A boy looked at the globe — and found the explanation for earthquakes
But many years would pass before scientists would listen to him. His explanation was too unbelievable.
You may have looked at a globe or a world map and thought exactly the same as the young German boy Alfred Wegener did:
South America and Africa almost look like two puzzle pieces that could fit together.
If you look closely, you will see the same fit between Greenland and Norway.
Here lies the explanation for earthquakes and volcanoes, and how large mountain ranges can be pushed up from the Earth's crust.
A curious boy
Alfred Wegener was born in the German capital, Berlin, in 1880. He was a smart boy and good at school.
And he was curious.
His curiosity about whether Africa and South America might have been connected did not diminish when he heard about something that scientists of the time could not explain:
They had found exactly the same ancient fossils of animals and plants that lived many millions of years ago on both of the two continents that now lay far apart, on opposite sides of the Atlantic Ocean.
Alfred became even more convinced of his idea when researchers also found exactly the same rocks on both continents.
A single giant continent
In 1915 — when he was 35 years old — Wegener published a book titled The Origin of the Continents and Oceans. He explained his theory thoroughly in this text.
Alfred proposed that many millions of years ago, all the continents on Earth were connected in one single giant continent. The rest of the Earth was covered by a huge ocean.
Then parts of this giant continent began to pull away from each other very, very slowly.
This is how the Earth's surface with today's continents and oceans has come to look like it does now, Alfred thought.
Was believed 30 years after he was dead
Unfortunately, not many people would listen to such a fanciful theory.
It wasn't until the 1960s – almost 30 years after Alfred Wegener died while on a research expedition to Greenland – that his theory was accepted by most other scientists who are experts on the subject.
The experts then decided to give the giant continent where the dinosaurs had roamed a name that Alfred had come up with: Pangaea.
Explains both earthquakes and volcanoes
When other scientists finally understood that Wegener was right, and that the continents and oceans actually lie on top of large plates that move very slowly around on top of the warm and almost liquid interior of the globe, they also understood something else.
These movements create stresses in the Earth's crust. Tensions that sooner or later must be released.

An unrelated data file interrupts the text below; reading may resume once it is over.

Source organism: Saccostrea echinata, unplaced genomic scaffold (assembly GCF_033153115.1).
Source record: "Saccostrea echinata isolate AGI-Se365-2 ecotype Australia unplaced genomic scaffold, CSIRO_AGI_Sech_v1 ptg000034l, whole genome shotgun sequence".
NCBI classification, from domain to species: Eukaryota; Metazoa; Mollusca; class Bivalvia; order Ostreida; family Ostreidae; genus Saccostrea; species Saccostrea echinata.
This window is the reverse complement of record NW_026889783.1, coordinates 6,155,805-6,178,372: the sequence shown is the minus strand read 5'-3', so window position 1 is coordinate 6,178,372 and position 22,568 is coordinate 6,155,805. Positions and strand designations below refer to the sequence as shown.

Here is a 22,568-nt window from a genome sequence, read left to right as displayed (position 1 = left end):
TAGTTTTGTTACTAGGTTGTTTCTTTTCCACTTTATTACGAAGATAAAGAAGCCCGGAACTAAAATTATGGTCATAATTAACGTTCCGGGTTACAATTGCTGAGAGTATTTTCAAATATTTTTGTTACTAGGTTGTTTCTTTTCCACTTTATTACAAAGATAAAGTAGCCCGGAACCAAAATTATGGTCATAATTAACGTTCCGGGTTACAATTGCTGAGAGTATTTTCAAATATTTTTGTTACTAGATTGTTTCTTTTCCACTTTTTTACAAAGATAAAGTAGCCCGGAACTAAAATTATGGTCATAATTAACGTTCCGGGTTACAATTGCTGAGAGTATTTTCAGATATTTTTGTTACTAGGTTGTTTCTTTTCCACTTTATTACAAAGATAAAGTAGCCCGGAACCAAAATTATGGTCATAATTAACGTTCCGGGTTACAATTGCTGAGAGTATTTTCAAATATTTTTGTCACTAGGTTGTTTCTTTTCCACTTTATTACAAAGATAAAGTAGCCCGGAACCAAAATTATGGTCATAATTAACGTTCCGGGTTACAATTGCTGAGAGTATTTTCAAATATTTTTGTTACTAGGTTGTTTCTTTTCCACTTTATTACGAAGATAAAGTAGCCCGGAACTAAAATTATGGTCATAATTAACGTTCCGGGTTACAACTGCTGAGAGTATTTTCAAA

Those tensions will cause an earthquake.
Lava can also come gushing out of volcanoes from fissures between the plates.
Mountain ranges result from collisions
The Himalayan mountain range and the world's highest mountain, Mount Everest, have been pushed up out of the ground. The reason is because the plate that India is on is crashing into the Asia plate on top of it.
In the same way, the European mountain range, the Alps, was pushed up when Africa was pushed northwards towards Europe.
The Pacific Ocean is ringed by many volcanoes and frequent earthquakes. Several large plates under the Pacific Ocean push out on all sides.
The country of Turkey sits atop its own little plate. It is being compressed from several sides. That’s why Turkey is one of the places in the world that has the most large earthquakes.
Mountain ranges, earthquakes and volcanoes are often connected. You can easily find one, two or all three where the continental plates meet. This often happens at the bottom of the world's great oceans. Earthquakes on the ocean floor can create huge tidal waves called tsunamis.
Norway is lucky to be far from where continental plates meet. That is why there are no volcanoes or large earthquakes in Norway.
Researchers who collaborate
Alfred Wegener trained to become a meteorologist, i.e., someone who studies weather and climate.
But he was interested in almost everything. Wegener threw himself into biology (animals and plants), geology (rocks and mountains), palaeontology (old fossils) and astronomy (space).
When Alfred Wegener got a job at the university in the city of Marburg, Germany, he became popular among the students because he was so good at explaining difficult things to them in a simple way.
But in Alfred Wegener's time, there were a lot of scientists who didn't like someone trying to figure out 'something they don't know about'. Researchers were supposed to be specialists in their respective fields. They should stop trying to understand or explain anything else.
Today, many researchers think quite the opposite.
Precisely by learning other things and by collaborating with others who are specialists in something completely different from what you study, you can become better able to discover something completely new.
Translated by Nancy Bazilchuk
Read the Norwegian version of this article on ung.forskning.no